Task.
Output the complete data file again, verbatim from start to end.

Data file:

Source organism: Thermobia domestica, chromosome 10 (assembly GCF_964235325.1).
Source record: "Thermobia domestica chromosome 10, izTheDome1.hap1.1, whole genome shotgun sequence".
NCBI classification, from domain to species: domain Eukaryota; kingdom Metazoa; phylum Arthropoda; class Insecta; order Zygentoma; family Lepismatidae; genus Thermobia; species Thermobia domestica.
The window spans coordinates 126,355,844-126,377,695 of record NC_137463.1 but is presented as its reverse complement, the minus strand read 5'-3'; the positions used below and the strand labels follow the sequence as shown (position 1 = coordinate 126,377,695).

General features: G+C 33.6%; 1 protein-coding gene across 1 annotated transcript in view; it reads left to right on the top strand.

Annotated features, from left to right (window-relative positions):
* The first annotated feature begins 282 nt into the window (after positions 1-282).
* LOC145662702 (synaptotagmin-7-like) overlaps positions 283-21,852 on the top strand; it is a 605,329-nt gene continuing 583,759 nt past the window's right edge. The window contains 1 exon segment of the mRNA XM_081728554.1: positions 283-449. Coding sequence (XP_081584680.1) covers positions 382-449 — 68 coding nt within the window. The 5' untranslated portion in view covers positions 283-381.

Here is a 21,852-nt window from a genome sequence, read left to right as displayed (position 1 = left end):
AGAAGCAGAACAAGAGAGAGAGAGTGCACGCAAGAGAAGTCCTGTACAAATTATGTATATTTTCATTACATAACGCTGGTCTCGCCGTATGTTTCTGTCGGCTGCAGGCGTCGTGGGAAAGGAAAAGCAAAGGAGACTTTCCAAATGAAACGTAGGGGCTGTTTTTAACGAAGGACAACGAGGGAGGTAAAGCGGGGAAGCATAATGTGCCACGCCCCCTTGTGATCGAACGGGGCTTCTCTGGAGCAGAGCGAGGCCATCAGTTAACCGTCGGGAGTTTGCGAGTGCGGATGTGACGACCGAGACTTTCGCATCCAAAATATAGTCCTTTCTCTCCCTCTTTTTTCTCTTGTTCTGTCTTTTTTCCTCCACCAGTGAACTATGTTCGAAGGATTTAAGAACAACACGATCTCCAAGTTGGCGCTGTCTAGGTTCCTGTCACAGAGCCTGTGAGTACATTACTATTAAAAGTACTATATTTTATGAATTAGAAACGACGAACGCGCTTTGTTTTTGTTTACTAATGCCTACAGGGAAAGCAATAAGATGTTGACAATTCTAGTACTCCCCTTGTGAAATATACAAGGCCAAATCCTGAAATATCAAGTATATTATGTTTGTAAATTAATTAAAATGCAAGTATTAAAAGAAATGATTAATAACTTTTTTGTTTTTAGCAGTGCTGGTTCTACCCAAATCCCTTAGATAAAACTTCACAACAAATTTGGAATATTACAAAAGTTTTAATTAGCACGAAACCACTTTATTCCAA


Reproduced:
Source organism: Thermobia domestica, chromosome 10 (assembly GCF_964235325.1).
Source record: "Thermobia domestica chromosome 10, izTheDome1.hap1.1, whole genome shotgun sequence".
NCBI classification, from domain to species: domain Eukaryota; kingdom Metazoa; phylum Arthropoda; class Insecta; order Zygentoma; family Lepismatidae; genus Thermobia; species Thermobia domestica.
The window spans coordinates 126,355,844-126,377,695 of record NC_137463.1 but is presented as its reverse complement, the minus strand read 5'-3'; the positions used below and the strand labels follow the sequence as shown (position 1 = coordinate 126,377,695).

General features: G+C 33.6%; 1 protein-coding gene across 1 annotated transcript in view; it reads left to right on the top strand.

Annotated features, from left to right (window-relative positions):
* The first annotated feature begins 282 nt into the window (after positions 1-282).
* LOC145662702 (synaptotagmin-7-like) overlaps positions 283-21,852 on the top strand; it is a 605,329-nt gene continuing 583,759 nt past the window's right edge. The window contains 1 exon segment of the mRNA XM_081728554.1: positions 283-449. Coding sequence (XP_081584680.1) covers positions 382-449 — 68 coding nt within the window. The 5' untranslated portion in view covers positions 283-381.

Here is a 21,852-nt window from a genome sequence, read left to right as displayed (position 1 = left end):
AGAAGCAGAACAAGAGAGAGAGAGTGCACGCAAGAGAAGTCCTGTACAAATTATGTATATTTTCATTACATAACGCTGGTCTCGCCGTATGTTTCTGTCGGCTGCAGGCGTCGTGGGAAAGGAAAAGCAAAGGAGACTTTCCAAATGAAACGTAGGGGCTGTTTTTAACGAAGGACAACGAGGGAGGTAAAGCGGGGAAGCATAATGTGCCACGCCCCCTTGTGATCGAACGGGGCTTCTCTGGAGCAGAGCGAGGCCATCAGTTAACCGTCGGGAGTTTGCGAGTGCGGATGTGACGACCGAGACTTTCGCATCCAAAATATAGTCCTTTCTCTCCCTCTTTTTTCTCTTGTTCTGTCTTTTTTCCTCCACCAGTGAACTATGTTCGAAGGATTTAAGAACAACACGATCTCCAAGTTGGCGCTGTCTAGGTTCCTGTCACAGAGCCTGTGAGTACATTACTATTAAAAGTACTATATTTTATGAATTAGAAACGACGAACGCGCTTTGTTTTTGTTTACTAATGCCTACAGGGAAAGCAATAAGATGTTGACAATTCTAGTACTCCCCTTGTGAAATATACAAGGCCAAATCCTGAAATATCAAGTATATTATGTTTGTAAATTAATTAAAATGCAAGTATTAAAAGAAATGATTAATAACTTTTTTGTTTTTAGCAGTGCTGGTTCTACCCAAATCCCTTAGATAAAACTTCACAACAAATTTGGAATATTACAAAAGTTTTAATTAGCACGAAACCACTTTATTCCAA